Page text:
Neuroimaging studies have identified that individual differences in pain sensitivity are related to structural gray matter differences and functional connectivity between brain regions involved in pain processing. However, experimental pain models in these laboratory studies are limited in ecological validity, as they do not mimic the persistent pain that typically occurs in real-life experiences. UTCSP members Dr. Iacopo Cioffi and Dr. Massieh Moayedi and colleagues investigated whether baseline structure and function of key brain regions involved in ascending and descending pain pathways correlate with subsequent peak pain intensity ratings induced by an ecologically and clinically relevant orofacial pain model.
Aug 26, 2021

2021/22 UTCSP Pain Scientist Scholarship Awardees

Congratulations to the following students who received the 2021/22 UTCSP Pain Scientist Scholarship:

Prabjit Ajawat (Hance Clarke lab)
Laura Bennett (Rob Bonin lab)
Rima El-Sayed (Karen Davis lab)
Sandra Poulson (Loren Martin lab)

Click HERE to view awardee bios/photos

Events

UTCSP eNews Update - April 20th, 2022

Please click HERE for information on recent news, upcoming seminars/webinars, and pain-related activities.

2022/2023 UTCSP Pain Scientist Scholarship

Purpose of the Scholarship:

The UTCSP is committed to supporting the development of exceptional research trainees who will take future leadership roles in the field of pain science. The objective of this scholarship is to strengthen pain research and talent development through the provision of financial support for research training.
 
This scholarship is intended for pain science trainees who wish to pursue a career as a pain scientist, focusing on basic science research and/or clinical science research.
 
Application Deadline:

Applications are due Friday, June 4, 2022 without exception.

Please click HERE for full application details and forms.

Call for Manuscripts: Special Issue of the Canadian Journal of Pain

Submit a manuscript to the Canadian Journal of Pain for a special issue on:
The Future of Canadian Pain Research:  Highlighting Trainee Contributions

Deadline for submission:  July 31, 2022

Click HERE for complete details and instructions


Educational Opportunity for UTCSP Trainee Members

Pain Medicine Didactic Lecture Series

The UT Centre for the Study of Pain has partnered with the Pain Medicine Subspecialty Residency Program at the University of Toronto to offer UTCSP Trainee Members participation in their educational didactic seminar series as an opportunity to learn more about clinical pain management.
 
The lectures are hosted by the Department of Anesthesiology & Pain Medicine on the first and third Thursday of every month from 4:00-6:00 PM (EST) via Zoom.  Participants are expected to read pre-lecture materials to maximize their learning and engage in group discussion. The lectures will cover fundamentals of pain assessment, pain management and clinical applications.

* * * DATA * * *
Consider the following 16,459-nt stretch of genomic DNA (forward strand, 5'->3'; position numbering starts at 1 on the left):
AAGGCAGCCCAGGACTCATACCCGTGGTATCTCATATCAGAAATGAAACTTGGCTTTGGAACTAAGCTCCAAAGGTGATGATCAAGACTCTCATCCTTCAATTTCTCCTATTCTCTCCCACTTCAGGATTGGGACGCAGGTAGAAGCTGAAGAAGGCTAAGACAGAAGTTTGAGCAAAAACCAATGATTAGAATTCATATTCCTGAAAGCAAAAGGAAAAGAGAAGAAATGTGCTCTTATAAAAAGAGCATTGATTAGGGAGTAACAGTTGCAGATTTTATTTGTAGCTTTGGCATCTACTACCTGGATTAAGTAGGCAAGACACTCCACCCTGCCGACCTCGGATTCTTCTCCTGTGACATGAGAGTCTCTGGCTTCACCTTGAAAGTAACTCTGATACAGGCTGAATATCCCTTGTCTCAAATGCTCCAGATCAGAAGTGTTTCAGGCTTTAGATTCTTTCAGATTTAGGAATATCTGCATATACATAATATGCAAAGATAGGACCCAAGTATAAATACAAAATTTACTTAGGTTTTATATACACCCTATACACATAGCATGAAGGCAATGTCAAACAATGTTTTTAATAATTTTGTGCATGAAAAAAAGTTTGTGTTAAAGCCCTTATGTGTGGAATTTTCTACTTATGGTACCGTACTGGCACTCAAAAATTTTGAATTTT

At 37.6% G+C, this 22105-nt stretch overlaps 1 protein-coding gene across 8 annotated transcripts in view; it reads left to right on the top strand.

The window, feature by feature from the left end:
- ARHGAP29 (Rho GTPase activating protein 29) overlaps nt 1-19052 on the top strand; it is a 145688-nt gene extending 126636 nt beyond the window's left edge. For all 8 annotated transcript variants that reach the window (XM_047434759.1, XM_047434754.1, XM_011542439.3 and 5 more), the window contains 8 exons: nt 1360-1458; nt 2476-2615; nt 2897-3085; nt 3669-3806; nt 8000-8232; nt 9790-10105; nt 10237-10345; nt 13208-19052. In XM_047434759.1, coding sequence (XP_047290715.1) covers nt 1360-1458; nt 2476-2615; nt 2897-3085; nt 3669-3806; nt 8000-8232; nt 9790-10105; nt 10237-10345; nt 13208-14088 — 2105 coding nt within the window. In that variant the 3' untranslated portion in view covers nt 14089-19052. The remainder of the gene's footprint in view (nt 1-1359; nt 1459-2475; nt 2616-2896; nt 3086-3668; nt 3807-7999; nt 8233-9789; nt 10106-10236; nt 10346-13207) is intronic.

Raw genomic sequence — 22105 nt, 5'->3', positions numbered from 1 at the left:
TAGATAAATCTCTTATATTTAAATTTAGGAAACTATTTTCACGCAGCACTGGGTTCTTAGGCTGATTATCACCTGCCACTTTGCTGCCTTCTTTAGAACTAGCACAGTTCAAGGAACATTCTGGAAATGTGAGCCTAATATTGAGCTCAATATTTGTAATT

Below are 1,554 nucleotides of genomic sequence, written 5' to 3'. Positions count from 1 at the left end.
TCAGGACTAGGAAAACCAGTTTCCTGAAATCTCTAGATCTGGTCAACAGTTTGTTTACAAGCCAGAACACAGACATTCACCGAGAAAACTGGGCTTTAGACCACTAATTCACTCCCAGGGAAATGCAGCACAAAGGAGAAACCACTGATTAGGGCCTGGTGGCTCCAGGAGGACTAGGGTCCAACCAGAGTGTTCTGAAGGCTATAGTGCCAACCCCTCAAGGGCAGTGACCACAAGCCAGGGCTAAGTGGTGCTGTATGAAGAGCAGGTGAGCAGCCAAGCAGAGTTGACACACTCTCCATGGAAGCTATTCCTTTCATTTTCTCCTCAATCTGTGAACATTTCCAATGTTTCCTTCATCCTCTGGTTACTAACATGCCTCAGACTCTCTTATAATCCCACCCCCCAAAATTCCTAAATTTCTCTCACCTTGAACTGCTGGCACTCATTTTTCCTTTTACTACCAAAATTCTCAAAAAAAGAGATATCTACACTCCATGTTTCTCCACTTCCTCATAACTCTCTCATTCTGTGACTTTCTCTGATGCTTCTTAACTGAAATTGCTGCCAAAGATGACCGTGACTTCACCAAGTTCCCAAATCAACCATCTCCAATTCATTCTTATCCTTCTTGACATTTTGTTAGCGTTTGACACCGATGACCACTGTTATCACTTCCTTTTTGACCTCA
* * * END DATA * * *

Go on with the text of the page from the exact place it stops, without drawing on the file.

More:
If you are interested in attending these lectures, please complete the UTCSP TERMS OF ENGAGEMENT and send them to Pilar Barrios at:  residency.painmedicine@utoronto.ca. Upon receipt, you will be forwarded with a list of lecture topics and Zoom information to attend the sessions.
 
If you have any questions, please contact Pilar at:  residency.painmedicine@utoronto.ca

Pain in the News

May 3, 2022

Systematic analysis of inflammation and pain pathways in a mouse model of gout

Molecular Pain, Volume 18, Issue , January-December 2022.
Gout is a prevalent and painful inflammatory arthritis, and its global burden continues to rise.
Apr 21, 2022

Offset analgesia is associated with opposing modulation of medial versus dorsolateral prefrontal cortex activations: A functional near-infrared spectroscopy study

Molecular Pain, Volume 18, Issue , January-December 2022.
Offset analgesia is defined by a dramatic drop in perceived pain intensity with a relatively small decrease in noxious input.
Apr 14, 2022

Magnitude of peripheral sensory neuropathy and associated factors among HIV/AIDS clients receiving care at public health institutions, Northwest Ethiopia

Molecular Pain, Volume 18, Issue , January-December 2022.
Background: In the mid-1990s, the development of combination antiretroviral therapy converted HIV infection into a chronic condition, with newly diagnosed patients now living longer than the general population.
Apr 13, 2022

Extracellular signal-regulated kinase phosphorylation enhancement and NaV1.7 sodium channel upregulation in rat dorsal root ganglia neurons contribute to resiniferatoxin-induced neuropathic pain: The efficacy and mechanism of pulsed radiofrequency therapy

Molecular Pain, Volume 18, Issue , January-December 2022.
Pulsed radiofrequency (PRF) therapy is one of the most common treatment options for neuropathic pain, albeit the underlying mechanism has not been hitherto elucidated.
Apr 12, 2022

Mapping thalamic-anterior cingulate monosynaptic inputs in adult mice

Molecular Pain, Volume 18, Issue , January-December 2022.
The anterior cingulate cortex (ACC) is located in the frontal part of the cingulate cortex, and plays important roles in pain perception and emotion.
Apr 11, 2022

Spinal 5-HT2A receptor is involved in electroacupuncture inhibition of chronic pain

Molecular Pain, Volume 18, Issue , January-December 2022.
Knee osteoarthritis (KOA) is a highly prevalent, chronic joint disorder, and it is a typical disease which can develop chronic pain.